Paul’s greatest concern for the believers in both Colossae and Laodicea was for their spiritual understanding, and rightfully so. False teaching can be potentially damning. Clearly, false teaching had infiltrated the churches in Colassae and Laodicea, apparently converging from two different streams.
First, there were the Jewish legalists with whom we’ve become so familiar, who were always trying to convince Gentile believers to be circumcised and submit themselves to the Mosaic Law. So Paul reminds the Colossian believers that they have been “circumcised with a circumcision made without hands, in the removal of the body of the flesh by the circumcision of Christ” (2:11). That circumcision is far superior to what the Jewish legalists had to offer. In fact, it could be argued that the circumcision prescribed in the Mosaic Law was simply a foreshadowing of the circumcision that would be experienced by all Christian believers—the cutting off of our old sinful, fleshly nature by Christ.
Second, there was apparently some form of mystic and pagan philosophy that was also making inroads. It was characterized to some degree by asceticism, extreme self-denial that served no worthwhile purpose (2:18, 23).
In light of these doctrinal distractions, Paul pulls his readers back to what they should be focused on—Christ Himself. When we are focused on Him, there is no possibility that we will be enamored by what is really nothing by comparison, what Paul calls “the elementary principles of the world” (2:8). In Christ “all the fullness of the Deity dwells in bodily form” (2:9). Moreover, “in Him [we] have been made complete” (2:10). We don’t need to look for fulfillment or truth anywhere else. Additionally, Jesus “is the head over all rule and authority” (2:10). He is higher than any other earthly or spiritual leaders. He’s the King of kings and Lord of lords! Compared to Him, everyone and everything is inferior. Thus it would be an insult to Him if we seek after what is lesser.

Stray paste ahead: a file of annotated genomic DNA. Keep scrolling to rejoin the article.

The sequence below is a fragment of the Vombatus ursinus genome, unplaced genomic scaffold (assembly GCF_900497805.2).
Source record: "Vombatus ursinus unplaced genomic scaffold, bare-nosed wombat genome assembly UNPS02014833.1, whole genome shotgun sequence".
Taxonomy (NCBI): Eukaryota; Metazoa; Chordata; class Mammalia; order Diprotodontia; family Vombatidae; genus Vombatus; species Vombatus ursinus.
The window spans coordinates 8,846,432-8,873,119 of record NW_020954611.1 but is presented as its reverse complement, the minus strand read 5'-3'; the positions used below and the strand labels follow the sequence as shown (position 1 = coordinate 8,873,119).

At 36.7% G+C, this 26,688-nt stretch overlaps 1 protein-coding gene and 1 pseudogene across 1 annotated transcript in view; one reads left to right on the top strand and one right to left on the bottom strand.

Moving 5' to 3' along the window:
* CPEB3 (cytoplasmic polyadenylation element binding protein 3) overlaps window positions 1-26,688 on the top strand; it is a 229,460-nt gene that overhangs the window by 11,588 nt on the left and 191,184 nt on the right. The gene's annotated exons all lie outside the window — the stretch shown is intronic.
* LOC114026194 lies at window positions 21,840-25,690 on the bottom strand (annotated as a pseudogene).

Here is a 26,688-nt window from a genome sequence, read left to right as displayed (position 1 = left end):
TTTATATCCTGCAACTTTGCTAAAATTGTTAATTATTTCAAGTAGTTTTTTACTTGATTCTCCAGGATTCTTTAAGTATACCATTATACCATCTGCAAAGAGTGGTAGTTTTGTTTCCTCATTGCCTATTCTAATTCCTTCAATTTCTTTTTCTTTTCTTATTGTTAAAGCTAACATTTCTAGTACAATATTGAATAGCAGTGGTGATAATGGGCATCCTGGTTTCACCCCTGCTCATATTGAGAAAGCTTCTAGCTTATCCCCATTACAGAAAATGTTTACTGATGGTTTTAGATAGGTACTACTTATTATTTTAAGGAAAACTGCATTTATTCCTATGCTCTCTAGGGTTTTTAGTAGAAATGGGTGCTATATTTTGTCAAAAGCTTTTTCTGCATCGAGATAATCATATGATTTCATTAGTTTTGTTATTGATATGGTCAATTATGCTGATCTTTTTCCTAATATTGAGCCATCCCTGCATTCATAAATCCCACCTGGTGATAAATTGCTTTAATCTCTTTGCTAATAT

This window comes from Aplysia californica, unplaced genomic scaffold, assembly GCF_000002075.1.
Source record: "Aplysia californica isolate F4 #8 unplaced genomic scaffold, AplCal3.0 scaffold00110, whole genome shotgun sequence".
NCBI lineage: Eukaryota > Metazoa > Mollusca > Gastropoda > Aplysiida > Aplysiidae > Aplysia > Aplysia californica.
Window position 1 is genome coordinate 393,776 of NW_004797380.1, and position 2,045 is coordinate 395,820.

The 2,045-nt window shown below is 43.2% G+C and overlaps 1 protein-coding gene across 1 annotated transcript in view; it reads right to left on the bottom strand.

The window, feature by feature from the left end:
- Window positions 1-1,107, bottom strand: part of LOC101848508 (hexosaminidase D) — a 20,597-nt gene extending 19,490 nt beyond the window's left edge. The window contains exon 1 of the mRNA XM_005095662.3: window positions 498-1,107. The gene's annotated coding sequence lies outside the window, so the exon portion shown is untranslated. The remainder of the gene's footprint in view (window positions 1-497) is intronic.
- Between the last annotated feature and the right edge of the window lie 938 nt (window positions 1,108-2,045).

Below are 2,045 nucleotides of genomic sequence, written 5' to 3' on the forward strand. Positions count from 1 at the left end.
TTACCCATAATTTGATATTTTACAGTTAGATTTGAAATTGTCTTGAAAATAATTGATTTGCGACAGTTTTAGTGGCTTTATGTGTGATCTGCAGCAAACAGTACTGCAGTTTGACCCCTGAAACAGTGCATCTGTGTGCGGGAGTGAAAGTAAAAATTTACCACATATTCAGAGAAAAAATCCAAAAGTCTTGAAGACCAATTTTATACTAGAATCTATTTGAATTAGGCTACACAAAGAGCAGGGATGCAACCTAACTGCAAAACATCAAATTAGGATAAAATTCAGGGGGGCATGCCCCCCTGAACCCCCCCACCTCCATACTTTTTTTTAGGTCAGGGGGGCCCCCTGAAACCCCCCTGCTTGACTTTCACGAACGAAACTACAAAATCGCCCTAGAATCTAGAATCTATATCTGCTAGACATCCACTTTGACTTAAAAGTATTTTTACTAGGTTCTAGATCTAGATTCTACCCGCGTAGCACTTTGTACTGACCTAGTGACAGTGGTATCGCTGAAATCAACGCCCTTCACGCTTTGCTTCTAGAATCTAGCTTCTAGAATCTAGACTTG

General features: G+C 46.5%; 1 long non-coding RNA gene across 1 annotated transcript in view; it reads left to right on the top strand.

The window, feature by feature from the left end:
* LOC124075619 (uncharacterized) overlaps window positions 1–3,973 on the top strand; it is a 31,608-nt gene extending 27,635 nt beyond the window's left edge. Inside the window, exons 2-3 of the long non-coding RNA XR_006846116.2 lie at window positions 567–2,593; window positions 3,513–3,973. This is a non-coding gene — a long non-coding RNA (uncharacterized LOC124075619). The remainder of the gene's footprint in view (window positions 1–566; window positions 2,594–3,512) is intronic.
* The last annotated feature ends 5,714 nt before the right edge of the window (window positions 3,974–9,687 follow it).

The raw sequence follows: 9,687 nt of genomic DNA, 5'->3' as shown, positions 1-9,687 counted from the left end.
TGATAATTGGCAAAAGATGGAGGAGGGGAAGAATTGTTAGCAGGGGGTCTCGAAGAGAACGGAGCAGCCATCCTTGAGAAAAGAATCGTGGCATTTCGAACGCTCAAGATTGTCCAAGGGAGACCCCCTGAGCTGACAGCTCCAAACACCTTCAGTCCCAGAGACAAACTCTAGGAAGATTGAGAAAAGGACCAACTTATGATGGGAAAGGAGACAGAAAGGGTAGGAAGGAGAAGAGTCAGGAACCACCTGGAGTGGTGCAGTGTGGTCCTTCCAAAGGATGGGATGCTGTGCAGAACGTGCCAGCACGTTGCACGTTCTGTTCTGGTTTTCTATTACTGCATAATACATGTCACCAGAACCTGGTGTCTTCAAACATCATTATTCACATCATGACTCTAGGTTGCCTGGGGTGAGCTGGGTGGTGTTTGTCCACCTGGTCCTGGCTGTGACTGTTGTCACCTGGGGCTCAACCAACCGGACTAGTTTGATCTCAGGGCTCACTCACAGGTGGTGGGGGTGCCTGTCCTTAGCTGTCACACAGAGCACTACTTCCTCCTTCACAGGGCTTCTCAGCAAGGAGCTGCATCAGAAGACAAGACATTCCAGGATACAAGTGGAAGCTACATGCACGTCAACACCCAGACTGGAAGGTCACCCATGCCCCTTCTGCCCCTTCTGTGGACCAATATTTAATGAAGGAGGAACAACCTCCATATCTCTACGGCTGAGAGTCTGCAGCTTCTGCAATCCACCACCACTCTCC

Beyond these facts about Christ, Paul also points out to his readership (which includes us) that they are united with Christ in His death, burial and resurrection (2:12). As a result, we’ve been spiritually reborn (2:13), our sins have been forgiven, and we’re accepted by God (2:14). Jesus defeated the evil spirits that previously held us captive (2:15). In light of these things, how could anyone be enamored with worldly philosophies that are only fit for those who are ignorant of Christ? How could anyone be persuaded to follow old covenant rituals—giving all his or her attention to keeping Jewish festivals, new moons and Sabbaths (2:16), which Paul says are “a mere shadow of what is to come; but the substance belongs to Christ” (2:17)? That is, Jews practiced rituals that were designed to point them to Christ. Yet they missed the point entirely. It was somewhat comparable to a father who lays down a trail of pennies to lead his child to a hidden birthday present. Wouldn’t it be tragic if that child stopped following the penny trail and made a religion out of the pennies?
So self-abasement, angel-worship, unbiblical visions, and food regulations, all of which were apparently being promoted in Colossae as containing some “truth,” amounted to nothing more than “self-made religion” that was of no real value to make anyone holy (2:23). Only Christ can do that, and He only does it for those who repent and believe in Him.
Finally, I’m afraid the meaning of Paul’s metaphorical words about Jesus “disarming the rulers and authorities” has been perverted by certain advocates in the modern spiritual warfare movement. First, note that it is something that Jesus did, so we don’t need to. Second, Jesus did it on the cross. Jesus “disarmed the rulers and authorities” by dying for our sins, metaphorically spoken of in the same passage by Paul as the canceling of our debts. By God’s righteous permission, Satan has the right to rule transgressors; but those who are in Christ are no longer transgressors but righteous new creations! That is how Jesus’ death frees us from sin and Satan. “If therefore the Son shall make you free, you shall be free indeed” (John 8:36).